The Art of the Crossover: Actors turned Singers & Singers turned Actors.

While listening to a Kris Kristofferson album, it got me thinking lately about singers turned actors; than even further – actors turned singers. I am going to exclude rap if that’s okay with you. I’ve always thought it was an interesting paradox; I’ve noticed that a lot of actors are musically inclined and even have tried to venture out on their own and release their own music. I understand why singers turn to acting – because they are at the height of their popularity and they’ve been turned into a cash cow (Neil Diamond in “The Jazz Singer” for example). I feel that way about rap musicians; the only reason that they turned to acting was because they were extremely marketable at the time and they never really have taken a risk with the roles they chose. But when actors turn to music, to me it feels like that music is their true passion (or their biggest hobby). I know there have been many, many crossovers, but I think these are the three best in each category, meaning that the quality of both their music and their acting are excellent.

I am the Wanderer – my home is the road

David Carradine has always had a soft spot in my heart. I was very sad when he died. I’ve always enjoyed his earlier works with Scorsese: “Boxcar Bertha” and “Mean Streets” and of course the TV Show “Kung-Fu” but it wasn’t until I saw Carradine as Woody Guthrie in Hal Ashby’s “Bound for Glory”, I really took him seriously as an artist. Portraying Woody Guthrie is gigantic feat and Carradine did an amazing job. I own his album “As Is” and his music is great. It’s a wonderful folk album and lyrically Carradine is as rich with his writing as Kris Kristofferson or Bob Dylan – the lyrics are simple yet hold this complex power that makes it truly authentic.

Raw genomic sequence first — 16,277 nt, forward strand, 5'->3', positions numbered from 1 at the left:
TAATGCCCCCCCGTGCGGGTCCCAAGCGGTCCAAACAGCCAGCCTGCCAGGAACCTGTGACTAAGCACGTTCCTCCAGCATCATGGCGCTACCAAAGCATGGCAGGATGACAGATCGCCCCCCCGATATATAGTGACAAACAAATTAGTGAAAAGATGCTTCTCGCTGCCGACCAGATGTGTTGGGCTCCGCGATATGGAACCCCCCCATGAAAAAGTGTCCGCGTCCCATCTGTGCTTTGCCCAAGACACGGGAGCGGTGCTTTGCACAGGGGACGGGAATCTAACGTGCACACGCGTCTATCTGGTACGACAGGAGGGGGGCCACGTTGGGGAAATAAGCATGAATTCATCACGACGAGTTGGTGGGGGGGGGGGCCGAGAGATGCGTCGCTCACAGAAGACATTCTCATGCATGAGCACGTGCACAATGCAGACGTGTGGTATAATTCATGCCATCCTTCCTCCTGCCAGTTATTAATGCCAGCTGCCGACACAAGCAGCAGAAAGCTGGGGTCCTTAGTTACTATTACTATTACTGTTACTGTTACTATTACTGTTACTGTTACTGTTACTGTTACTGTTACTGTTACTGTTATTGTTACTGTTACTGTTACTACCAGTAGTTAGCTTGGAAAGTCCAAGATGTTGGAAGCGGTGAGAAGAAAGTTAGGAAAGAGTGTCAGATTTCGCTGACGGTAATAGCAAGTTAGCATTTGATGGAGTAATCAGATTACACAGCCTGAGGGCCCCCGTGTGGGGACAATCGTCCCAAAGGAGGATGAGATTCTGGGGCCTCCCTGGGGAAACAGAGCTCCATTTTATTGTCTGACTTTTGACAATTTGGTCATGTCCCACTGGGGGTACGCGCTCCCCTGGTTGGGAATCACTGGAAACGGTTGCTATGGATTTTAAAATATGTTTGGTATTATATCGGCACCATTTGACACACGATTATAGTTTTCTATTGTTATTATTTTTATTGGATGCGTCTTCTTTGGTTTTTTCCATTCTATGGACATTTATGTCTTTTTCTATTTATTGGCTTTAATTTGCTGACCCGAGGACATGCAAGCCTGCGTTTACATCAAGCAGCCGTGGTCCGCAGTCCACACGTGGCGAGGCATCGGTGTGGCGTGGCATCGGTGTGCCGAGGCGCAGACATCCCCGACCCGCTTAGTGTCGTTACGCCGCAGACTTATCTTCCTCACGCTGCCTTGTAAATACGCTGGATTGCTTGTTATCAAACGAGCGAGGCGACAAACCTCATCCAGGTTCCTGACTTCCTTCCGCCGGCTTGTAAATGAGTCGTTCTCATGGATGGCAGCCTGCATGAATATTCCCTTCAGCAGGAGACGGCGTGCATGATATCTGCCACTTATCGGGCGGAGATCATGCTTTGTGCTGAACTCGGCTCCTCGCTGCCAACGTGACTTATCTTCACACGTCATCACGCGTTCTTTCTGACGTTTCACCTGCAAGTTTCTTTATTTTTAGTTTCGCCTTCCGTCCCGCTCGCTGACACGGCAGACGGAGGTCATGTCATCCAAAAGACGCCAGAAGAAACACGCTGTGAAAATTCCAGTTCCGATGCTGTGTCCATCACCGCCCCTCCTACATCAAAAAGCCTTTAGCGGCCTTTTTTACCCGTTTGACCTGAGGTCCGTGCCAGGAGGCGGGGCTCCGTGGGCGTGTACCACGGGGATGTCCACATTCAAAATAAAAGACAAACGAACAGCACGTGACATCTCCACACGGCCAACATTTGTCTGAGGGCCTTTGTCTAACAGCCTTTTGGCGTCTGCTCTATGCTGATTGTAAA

It’s obvious that Carradine is very much influenced by Eastern philosophies which I think is a direct reflection on the folk music he sings. The Eastern themes are a direct representation of Carradine’s folk music – the path that men take, why they take them. These Eastern themes are in step with any great western film ever made. Sam Peckinpah strived to “make a western as good as Kurosawa”.

I bought his album from his official website and if you do like Carradine or like folk music, please check it out. It is well worth your time. If you click the link, and listen to any of the tracks available – please listen to “The Wanderer” – it’s excellent and I think completely sums up David Carradine as a man. Enjoy.

The genius of David Carradine.

When The Dude meets Woody Guthrie

Before Jeff Bridges broke our hearts as Bad Blake in “Crazy Heart”, and most people were taken aback by his musical capability; Bridges released an album in 2000 entitled “Be Here Soon” and it’s nothing like Bad Blake. Jeff Bridges remains to be one of my favorite people ever – I am so smitten with him. “Be Here Soon” is a hybrid of folk and beatnik music – it’s incredibly unique and incredibly excellent. Along with finally collecting his long overdue Oscar for “Crazy Heart”, he is not only a musician but a photographer (his collecting of stills from a majority of his the film sets he’s worked on titled “Pictures” is amazingly profound) but he’s also a painter.